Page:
The organisation’s CEO Khalid Galant revealed that the convictions arose from “phase one of an investigation being undertaken in collaboration with the Department of Priority Crimes and Investigations (the Hawks)”. The investigation would “continue to look at athletes, medical doctors, coaches and trainers and whether they have a role in a doping supply network”.
SAIDS announced that one of the three was veteran mountain biker Shan Wilson, who has been banned for six years after being found guilty on five counts. These were:
- The presence of a prohibited substance or its metabolites or markers in a sample;
- Tampering or attempted tampering with any part of the doping control process;
- Trafficking or attempted trafficking in any prohibited substance or prohibited method;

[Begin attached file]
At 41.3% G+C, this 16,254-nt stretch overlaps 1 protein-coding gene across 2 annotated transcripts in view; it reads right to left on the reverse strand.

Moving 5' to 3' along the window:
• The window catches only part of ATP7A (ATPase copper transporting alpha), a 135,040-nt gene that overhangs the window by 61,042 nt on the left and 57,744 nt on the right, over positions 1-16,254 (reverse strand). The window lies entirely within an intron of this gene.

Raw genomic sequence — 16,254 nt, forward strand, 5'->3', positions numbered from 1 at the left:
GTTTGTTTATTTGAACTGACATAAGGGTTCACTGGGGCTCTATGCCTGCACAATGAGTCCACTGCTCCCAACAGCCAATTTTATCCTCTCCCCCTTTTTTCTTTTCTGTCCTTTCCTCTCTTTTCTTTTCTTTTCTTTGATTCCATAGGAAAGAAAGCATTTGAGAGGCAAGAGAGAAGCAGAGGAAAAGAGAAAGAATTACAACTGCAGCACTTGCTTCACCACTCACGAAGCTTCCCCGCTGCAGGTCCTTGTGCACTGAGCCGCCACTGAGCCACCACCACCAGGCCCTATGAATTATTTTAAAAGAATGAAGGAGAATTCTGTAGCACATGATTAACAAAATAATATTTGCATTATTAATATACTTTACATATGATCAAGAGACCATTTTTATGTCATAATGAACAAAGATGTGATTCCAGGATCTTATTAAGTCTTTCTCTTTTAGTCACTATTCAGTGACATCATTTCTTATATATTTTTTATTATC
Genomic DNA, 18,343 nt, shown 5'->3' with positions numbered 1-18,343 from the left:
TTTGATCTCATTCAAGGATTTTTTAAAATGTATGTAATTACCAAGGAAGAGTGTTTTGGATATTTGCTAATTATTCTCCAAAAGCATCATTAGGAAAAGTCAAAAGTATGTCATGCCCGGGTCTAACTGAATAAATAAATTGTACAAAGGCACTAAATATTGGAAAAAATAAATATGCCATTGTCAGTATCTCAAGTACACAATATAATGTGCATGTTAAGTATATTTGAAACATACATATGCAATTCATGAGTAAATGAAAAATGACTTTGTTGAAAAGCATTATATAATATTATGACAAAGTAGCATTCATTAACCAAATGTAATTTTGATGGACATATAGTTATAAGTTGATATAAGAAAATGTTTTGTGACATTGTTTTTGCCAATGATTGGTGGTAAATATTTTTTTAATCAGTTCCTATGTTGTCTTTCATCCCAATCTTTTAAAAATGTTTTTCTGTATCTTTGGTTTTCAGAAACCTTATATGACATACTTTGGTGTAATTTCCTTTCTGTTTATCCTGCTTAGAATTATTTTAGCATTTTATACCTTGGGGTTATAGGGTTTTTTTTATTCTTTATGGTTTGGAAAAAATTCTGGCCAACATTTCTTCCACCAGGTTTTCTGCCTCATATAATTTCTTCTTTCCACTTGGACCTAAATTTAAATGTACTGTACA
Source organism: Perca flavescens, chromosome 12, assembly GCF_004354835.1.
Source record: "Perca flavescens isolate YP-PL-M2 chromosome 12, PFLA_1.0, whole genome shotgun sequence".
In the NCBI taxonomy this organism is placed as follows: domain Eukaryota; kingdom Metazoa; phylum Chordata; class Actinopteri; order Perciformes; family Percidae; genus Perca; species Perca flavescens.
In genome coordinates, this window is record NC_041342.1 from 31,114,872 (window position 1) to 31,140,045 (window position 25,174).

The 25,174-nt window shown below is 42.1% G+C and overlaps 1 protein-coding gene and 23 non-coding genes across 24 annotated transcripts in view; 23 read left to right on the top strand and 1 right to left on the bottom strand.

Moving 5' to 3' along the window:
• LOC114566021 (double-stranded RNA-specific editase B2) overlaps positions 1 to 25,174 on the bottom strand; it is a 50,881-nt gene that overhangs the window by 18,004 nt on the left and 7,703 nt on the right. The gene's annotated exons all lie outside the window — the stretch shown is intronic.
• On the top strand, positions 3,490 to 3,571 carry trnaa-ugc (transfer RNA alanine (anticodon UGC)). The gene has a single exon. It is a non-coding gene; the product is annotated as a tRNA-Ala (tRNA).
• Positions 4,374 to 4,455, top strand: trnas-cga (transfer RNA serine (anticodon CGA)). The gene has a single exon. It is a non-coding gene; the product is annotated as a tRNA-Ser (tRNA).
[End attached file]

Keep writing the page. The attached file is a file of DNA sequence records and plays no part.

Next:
- Administration or attempted administration to any athlete in-competition or out-of-competition of any prohibited substance or prohibited method;
- Complicity (being involved with others in acts that are breaches of the regulations).
All Wilson’s results, rankings, medals and prize money have been expunged for a period of two years from that date (March 25, 2014). His fifth place in the Grand Masters category at the 2018 Absa Cape Epic has also been removed.
A prominent South African woman mountain biker was earlier banned for two years after an adverse analytical finding for EPO (Erythropoietin) when she was tested on the March 3rd this year. She was a regular podium finisher at events in the Western Cape.
The third athlete, a national level cyclist, has not been named as he has appealed his four-year ban. He was charged for suspicious variations in his Athlete Biological Passport, which he could not explain to SAIDS’s satisfaction. “The investigation was triggered in significant part by whistleblowers and we are very grateful to their efforts to keep sport clean” said Galant. “We do take tip-offs about any sporting discipline or individuals seriously and encourage people with information on doping to come forward to us.”